The village of Gganda, lies about 7 miles north east of Kampala, the capital of Uganda. It is a small area, and not well known, as it is just another village on the outskirts of town. Even in the bustling new taxi park, where a regular stream of matatus runs from Kampala to the neighboring villages of Jenina and Kibando (and almost anywhere else you would want to go), people looked confused when I asked where the minibus to Gganda was. Many times the men whom I asked would look around at the chaos of hundreds of unmarked matatus that comprise the taxi park and declare, “Gganda? Sister, you are in Uganda!!”
No kidding, I would I think as I walked away in search of more informed assistance.
These stories came to mind yesterday, when out of curiosity I decided to search Gganda on Google Earth. I began the search in Kampala and followed the satellite images of roads that made the all-too-familiar route from the city to Gganda. We could clearly see the streams of traffic through old Kampala, and the wide circle where Hoima Road intersects with the Northern Bypass. We laughed as we recounted the story of the “Walker Special” - a way to get into the city via bodaboda and bicycle. Continuing further, we would turn into the village and we could see the swamps that frequently flooded the road, but were also home to the frogs whose chirping at night is a pure symphony. We would continue, using the satellite images all the way to the orphanage, and further to images of the old school. We could even see the amazing mango tree that once stood outside of St. Kizito, who was unfortunately uprooted despite our desperate attempts to preserve it.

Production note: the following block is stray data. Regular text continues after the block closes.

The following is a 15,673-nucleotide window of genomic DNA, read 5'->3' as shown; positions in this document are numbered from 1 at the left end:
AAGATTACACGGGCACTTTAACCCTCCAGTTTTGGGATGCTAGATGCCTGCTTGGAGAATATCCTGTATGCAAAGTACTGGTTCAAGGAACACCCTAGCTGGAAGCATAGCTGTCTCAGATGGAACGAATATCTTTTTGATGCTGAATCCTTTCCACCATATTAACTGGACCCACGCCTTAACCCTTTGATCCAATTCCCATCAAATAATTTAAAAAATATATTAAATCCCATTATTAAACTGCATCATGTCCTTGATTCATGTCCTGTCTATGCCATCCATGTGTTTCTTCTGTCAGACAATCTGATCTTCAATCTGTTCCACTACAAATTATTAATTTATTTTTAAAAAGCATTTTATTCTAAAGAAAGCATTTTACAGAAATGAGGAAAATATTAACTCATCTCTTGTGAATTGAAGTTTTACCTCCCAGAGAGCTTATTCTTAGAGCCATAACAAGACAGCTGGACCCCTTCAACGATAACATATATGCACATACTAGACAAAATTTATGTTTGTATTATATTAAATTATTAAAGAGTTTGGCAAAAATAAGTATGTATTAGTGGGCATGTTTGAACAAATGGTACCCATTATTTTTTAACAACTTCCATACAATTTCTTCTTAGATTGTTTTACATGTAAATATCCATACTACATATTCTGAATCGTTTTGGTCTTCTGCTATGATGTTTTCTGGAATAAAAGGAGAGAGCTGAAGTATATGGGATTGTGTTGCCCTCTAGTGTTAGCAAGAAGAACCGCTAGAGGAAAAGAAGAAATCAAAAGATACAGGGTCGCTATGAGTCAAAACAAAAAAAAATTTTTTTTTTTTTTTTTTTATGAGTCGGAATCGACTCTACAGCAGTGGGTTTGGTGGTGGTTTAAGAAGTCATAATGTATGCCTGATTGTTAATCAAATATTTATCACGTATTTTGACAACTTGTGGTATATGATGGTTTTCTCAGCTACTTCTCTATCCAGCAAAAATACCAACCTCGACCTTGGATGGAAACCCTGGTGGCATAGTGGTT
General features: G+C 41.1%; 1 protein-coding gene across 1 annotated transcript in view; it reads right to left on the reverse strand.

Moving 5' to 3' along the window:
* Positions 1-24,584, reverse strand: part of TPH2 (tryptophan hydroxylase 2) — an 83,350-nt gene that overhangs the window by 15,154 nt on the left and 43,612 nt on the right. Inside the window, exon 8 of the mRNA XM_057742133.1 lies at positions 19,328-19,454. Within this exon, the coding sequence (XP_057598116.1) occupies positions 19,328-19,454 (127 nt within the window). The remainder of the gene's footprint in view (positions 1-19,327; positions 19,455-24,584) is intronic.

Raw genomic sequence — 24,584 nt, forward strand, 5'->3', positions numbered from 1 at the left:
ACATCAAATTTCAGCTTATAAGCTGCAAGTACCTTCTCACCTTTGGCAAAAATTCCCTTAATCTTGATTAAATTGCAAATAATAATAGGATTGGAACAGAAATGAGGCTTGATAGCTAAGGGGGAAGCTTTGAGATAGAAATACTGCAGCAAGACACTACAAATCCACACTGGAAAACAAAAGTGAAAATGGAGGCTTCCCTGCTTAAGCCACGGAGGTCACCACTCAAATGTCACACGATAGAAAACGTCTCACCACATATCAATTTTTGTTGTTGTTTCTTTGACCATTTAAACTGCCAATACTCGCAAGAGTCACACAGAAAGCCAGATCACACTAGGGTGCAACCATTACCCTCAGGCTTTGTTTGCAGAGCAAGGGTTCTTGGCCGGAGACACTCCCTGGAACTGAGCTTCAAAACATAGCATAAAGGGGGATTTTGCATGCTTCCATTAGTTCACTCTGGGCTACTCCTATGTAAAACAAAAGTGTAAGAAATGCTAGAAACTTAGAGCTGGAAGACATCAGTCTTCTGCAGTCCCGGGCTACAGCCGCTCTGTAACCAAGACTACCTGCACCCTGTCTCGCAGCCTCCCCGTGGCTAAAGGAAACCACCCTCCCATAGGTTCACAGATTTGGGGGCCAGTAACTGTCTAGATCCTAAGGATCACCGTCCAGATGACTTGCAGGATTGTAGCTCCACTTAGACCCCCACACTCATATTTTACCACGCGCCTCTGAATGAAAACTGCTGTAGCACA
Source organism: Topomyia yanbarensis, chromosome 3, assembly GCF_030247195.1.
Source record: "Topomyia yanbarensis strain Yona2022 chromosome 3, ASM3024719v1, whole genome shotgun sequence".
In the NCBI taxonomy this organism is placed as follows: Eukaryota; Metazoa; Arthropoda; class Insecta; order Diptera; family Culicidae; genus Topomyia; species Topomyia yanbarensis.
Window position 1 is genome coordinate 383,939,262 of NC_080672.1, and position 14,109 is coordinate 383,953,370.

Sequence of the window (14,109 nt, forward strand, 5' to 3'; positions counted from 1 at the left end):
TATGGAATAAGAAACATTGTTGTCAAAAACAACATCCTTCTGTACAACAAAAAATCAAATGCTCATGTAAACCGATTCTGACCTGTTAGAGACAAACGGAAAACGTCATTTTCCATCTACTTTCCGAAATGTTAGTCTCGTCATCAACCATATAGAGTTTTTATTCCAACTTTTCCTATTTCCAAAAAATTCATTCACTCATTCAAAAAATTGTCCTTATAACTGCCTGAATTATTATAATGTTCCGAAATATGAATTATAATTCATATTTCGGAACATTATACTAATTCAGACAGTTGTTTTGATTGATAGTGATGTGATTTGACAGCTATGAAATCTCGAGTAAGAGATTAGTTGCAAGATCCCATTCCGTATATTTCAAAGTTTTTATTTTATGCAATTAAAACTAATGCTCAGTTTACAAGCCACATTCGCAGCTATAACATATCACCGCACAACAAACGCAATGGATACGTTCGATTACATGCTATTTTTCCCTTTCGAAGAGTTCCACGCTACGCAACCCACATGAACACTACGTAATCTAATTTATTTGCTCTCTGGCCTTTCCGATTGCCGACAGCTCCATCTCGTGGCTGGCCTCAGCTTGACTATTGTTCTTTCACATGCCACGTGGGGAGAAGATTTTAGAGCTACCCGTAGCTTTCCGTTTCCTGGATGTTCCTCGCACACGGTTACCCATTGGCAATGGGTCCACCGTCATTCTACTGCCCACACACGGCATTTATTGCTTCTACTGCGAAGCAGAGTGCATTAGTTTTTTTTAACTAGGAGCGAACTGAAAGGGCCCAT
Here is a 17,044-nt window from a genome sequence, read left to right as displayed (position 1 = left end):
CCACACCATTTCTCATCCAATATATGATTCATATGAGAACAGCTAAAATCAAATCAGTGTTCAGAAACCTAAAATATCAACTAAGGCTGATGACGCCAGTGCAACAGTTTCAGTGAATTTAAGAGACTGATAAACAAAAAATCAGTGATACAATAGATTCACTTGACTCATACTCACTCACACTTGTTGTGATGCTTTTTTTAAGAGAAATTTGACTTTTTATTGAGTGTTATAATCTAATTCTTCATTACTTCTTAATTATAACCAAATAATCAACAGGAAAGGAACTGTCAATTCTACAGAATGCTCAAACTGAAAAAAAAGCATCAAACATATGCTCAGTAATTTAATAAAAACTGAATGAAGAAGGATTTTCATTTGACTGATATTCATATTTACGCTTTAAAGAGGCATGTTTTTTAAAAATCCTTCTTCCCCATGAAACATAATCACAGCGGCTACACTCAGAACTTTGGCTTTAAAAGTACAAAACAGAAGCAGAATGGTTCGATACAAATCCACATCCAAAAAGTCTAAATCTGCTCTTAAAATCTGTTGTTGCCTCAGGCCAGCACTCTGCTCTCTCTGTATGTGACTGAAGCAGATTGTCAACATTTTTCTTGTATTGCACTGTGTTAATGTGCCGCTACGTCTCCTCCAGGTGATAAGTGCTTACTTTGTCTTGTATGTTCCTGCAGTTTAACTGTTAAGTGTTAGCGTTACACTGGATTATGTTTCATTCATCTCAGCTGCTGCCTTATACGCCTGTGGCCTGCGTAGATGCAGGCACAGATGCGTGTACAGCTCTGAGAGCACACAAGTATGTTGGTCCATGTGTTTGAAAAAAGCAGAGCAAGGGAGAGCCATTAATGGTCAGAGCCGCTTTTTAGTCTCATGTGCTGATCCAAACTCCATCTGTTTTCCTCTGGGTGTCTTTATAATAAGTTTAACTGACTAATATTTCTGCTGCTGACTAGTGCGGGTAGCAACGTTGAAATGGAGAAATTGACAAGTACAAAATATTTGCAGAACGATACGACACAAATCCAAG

Earlier in the year a friend said this area could not be found using Google Earth; anything outside of the city was black. Today, the images are amazingly clear and detailed, right down to the bodaboda stage on the corner and that magnificent tree. Gganda is, quite literally, on the map. I look forward to checking back in several months and seeing updated images of the area and looking down, proudly, at the completed St. Kizito Primary School.